LPR stands for Laryngopharyngeal Reflux. It is the backflow of gaseous stomach content into the larynx. When this content flows back, it flows into every part of the respiratory system, causing respiratory diseases. It also causes difficulties in talking, breathing, and swallowing of food.
Causes of LPR
LPR is mainly caused by the malfunctioning of esophageal sphincters. Normally, food is supposed to move only in one direction in the esophagus. Precisely, it should move downwards from the mouth where digestion starts to the rectum where it stops. There’re sphincters in the esophageal lining that ensure that food only flows in one direction. They act as one-way valves that keep food moving from one organ to the other down the gut. Sometimes, these sphincters fail, allowing food as well as gases to flow in the opposite direction. In particular, the failure of the lower esophageal sphincter, upper esophageal sphincter, and pyloric sphincter is high-risk factors for LPR as well as acid reflux.
Treatment for LPR depends on the root cause of the disease. However, many physicians adopt a one-size-fits-all technique when treating LPR patients. This approach actually works for some patients but not for all. Where it does not work, it is necessary to correct the malfunctioning of the sphincters first. Nissen Fundoplication, as well as the Stretta Procedure, work big time especially in rectifying a malfunctioning Lower esophageal sphincter. The use of certain forms of medication such as prokinetic agents has also been proven to be effective in restoring the normal functioning of the lower esophageal sphincter.
Treating LPR Through Lifestyle Change
Treating LPR through a change in lifestyle is easy. Regular exercise, as well as dietary changes, are sufficient to keep this disease at bay unless there is an underlying medical condition. Therefore, practice good eating habits in order to treat LPR. Make sure that all your meals are balanced. Avoid eating at night too. The avoidance of acidic foods as well as drinks is one of the most effective but less understood treatments for LPR. The stomach content that causes LPR is mainly a mixture of hydrochloric acid. In fact, the inflammation of the airways among LPR patients is as a result of the pepsin enzyme digesting the walls of the airways. Acidic solutions reactivate the pepsin enzyme, aggravating its digesting activity on the walls of the respiratory tract. Therefore, you should avoid acidic foods at all costs if you want to cure LPR. Instead, look for alkaline drinks to deactivate the enzyme. Proton-pump inhibitors (PPIs) prevent acid production in the stomach, but it is not the most effective of LPR treatments. In fact, there’re reports suggesting that they don’t work at all.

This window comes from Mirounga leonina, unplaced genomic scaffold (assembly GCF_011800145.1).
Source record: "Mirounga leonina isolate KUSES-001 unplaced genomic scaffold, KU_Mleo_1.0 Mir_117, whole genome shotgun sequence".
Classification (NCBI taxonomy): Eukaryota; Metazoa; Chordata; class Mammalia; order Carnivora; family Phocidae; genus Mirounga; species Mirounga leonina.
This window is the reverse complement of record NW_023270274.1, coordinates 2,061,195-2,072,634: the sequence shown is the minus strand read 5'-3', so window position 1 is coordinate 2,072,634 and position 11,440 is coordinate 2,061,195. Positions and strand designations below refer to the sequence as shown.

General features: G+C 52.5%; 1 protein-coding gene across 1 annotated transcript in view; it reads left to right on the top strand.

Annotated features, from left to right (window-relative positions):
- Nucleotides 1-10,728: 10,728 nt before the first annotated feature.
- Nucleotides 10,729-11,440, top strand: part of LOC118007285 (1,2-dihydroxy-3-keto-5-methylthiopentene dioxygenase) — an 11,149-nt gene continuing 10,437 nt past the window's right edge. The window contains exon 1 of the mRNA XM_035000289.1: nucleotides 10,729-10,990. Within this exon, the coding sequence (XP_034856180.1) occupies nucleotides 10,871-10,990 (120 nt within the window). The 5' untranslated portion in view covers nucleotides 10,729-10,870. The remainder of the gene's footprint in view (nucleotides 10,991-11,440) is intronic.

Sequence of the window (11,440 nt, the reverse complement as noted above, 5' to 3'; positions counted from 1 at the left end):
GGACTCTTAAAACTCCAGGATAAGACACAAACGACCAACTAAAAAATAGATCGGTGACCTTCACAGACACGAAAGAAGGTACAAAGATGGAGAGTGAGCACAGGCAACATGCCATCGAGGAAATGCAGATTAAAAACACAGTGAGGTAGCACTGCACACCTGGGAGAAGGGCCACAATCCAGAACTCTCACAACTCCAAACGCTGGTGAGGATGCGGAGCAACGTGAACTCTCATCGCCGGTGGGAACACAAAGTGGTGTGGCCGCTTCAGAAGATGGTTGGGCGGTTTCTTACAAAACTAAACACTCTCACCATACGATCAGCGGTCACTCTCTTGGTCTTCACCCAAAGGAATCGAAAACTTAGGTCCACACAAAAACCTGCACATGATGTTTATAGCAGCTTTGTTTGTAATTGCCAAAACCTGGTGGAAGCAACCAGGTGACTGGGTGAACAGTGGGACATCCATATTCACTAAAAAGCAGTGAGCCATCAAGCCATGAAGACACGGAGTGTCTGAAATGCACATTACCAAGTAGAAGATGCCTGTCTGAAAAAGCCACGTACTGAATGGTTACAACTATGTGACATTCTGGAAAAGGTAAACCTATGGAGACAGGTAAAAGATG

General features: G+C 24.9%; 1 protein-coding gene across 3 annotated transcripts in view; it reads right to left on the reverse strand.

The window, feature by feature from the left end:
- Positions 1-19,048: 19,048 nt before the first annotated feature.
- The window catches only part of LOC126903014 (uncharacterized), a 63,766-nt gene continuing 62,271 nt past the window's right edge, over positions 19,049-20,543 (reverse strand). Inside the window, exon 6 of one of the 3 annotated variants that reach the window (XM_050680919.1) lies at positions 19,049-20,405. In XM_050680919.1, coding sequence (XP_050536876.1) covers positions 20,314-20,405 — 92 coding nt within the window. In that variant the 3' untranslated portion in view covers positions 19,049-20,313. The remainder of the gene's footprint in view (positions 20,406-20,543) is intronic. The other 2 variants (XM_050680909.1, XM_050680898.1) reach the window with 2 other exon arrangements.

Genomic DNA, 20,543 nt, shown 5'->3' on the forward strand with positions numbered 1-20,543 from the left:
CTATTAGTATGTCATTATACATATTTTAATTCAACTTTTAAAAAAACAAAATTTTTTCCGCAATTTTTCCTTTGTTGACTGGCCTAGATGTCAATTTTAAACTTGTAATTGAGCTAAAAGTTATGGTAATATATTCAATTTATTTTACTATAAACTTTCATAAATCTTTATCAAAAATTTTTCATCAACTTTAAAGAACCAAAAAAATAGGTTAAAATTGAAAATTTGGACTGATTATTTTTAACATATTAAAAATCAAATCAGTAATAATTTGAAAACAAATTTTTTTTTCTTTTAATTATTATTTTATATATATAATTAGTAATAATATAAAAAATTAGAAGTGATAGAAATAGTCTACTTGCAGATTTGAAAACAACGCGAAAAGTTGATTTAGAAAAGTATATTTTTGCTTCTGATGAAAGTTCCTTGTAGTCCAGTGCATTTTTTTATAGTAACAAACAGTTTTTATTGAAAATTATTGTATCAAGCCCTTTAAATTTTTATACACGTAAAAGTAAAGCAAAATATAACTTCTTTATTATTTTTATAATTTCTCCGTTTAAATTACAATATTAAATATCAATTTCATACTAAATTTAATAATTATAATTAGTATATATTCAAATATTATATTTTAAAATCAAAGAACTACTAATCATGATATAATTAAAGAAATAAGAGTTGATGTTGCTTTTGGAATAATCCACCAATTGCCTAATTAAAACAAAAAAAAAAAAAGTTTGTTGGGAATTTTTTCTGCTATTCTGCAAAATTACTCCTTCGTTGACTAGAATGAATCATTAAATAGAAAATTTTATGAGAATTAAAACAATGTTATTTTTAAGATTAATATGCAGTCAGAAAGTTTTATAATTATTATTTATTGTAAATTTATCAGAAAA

In general, there are many causes of LPR. There’re also many forms of treatment for this disease. However, by simply watching what you eat as well as exercising regularly, you can easily treat LPR. Take your time to learn more about the prevention and treatment of LPR at https://www.refluxgate.com/ultimate-guide-to-lpr-causes-and-treatment. You will realize that you don’t always have to go to the hospital whenever you’re suffering from LPR. You can treat it at home.…